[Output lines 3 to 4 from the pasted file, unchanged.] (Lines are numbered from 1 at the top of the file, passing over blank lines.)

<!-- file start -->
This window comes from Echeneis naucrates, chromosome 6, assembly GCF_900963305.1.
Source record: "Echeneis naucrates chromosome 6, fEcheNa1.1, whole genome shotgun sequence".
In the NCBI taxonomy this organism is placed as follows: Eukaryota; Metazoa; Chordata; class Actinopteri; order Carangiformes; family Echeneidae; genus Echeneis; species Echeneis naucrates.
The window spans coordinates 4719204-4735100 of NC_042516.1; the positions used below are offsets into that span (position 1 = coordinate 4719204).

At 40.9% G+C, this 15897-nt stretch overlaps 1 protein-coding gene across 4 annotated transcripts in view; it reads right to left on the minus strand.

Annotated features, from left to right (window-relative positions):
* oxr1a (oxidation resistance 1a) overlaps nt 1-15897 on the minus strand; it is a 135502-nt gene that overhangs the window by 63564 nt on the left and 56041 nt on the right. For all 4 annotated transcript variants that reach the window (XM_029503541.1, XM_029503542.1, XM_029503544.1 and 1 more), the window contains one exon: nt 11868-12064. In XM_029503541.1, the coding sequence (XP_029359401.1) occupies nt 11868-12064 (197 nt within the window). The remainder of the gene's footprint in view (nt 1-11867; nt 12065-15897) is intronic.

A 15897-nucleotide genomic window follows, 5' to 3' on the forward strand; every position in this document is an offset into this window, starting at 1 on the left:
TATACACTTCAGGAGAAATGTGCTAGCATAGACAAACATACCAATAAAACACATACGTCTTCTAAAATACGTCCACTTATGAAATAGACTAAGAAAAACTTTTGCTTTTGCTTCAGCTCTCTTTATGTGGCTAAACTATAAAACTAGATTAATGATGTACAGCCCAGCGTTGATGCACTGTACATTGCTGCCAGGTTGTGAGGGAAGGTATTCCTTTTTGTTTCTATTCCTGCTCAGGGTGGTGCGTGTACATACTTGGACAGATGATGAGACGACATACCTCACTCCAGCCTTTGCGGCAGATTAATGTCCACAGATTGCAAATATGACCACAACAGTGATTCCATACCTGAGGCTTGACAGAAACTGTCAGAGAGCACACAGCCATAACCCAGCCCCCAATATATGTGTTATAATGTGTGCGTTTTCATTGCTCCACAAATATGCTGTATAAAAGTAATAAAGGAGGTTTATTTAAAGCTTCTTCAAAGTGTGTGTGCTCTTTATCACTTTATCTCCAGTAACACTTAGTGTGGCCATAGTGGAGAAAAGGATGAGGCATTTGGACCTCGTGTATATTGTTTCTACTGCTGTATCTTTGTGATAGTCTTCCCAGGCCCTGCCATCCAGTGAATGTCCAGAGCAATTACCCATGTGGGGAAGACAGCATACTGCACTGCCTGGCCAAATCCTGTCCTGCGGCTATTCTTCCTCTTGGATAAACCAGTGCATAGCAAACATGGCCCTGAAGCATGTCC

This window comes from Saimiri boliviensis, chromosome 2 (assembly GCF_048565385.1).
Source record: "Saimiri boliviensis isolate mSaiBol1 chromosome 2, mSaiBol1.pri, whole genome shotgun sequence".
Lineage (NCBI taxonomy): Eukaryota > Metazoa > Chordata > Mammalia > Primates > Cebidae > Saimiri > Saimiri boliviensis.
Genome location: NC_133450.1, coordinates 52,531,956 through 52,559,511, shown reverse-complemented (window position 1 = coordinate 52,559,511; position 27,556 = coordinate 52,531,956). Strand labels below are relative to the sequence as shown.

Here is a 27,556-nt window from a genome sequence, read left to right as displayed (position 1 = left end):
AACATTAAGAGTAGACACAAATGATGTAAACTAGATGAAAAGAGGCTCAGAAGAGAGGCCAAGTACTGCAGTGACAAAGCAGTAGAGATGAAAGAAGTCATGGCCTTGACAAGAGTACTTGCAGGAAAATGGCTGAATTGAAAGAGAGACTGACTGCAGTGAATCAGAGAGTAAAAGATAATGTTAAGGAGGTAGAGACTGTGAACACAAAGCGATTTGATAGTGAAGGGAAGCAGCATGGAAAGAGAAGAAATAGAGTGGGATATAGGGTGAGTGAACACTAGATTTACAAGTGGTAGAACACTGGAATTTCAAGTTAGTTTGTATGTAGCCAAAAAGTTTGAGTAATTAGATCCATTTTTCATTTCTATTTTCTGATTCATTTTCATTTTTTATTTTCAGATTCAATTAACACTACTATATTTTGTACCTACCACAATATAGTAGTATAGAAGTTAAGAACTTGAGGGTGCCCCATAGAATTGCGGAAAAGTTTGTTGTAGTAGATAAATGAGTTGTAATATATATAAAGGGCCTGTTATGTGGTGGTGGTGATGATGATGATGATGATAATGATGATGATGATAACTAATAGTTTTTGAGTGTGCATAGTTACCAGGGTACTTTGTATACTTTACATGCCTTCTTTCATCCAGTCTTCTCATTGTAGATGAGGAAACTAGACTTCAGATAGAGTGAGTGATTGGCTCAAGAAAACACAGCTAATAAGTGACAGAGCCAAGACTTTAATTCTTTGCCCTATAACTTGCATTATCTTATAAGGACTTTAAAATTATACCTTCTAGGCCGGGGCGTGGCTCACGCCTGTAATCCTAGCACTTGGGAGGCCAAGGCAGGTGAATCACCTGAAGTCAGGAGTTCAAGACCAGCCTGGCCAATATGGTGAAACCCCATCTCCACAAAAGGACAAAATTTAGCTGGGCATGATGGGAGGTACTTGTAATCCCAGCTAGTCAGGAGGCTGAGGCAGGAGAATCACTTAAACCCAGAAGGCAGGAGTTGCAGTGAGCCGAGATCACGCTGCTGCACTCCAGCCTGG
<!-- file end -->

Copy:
In the NCBI taxonomy this organism is placed as follows: Eukaryota; Metazoa; Chordata; class Actinopteri; order Carangiformes; family Echeneidae; genus Echeneis; species Echeneis naucrates.
The window spans coordinates 4719204-4735100 of NC_042516.1; the positions used below are offsets into that span (position 1 = coordinate 4719204).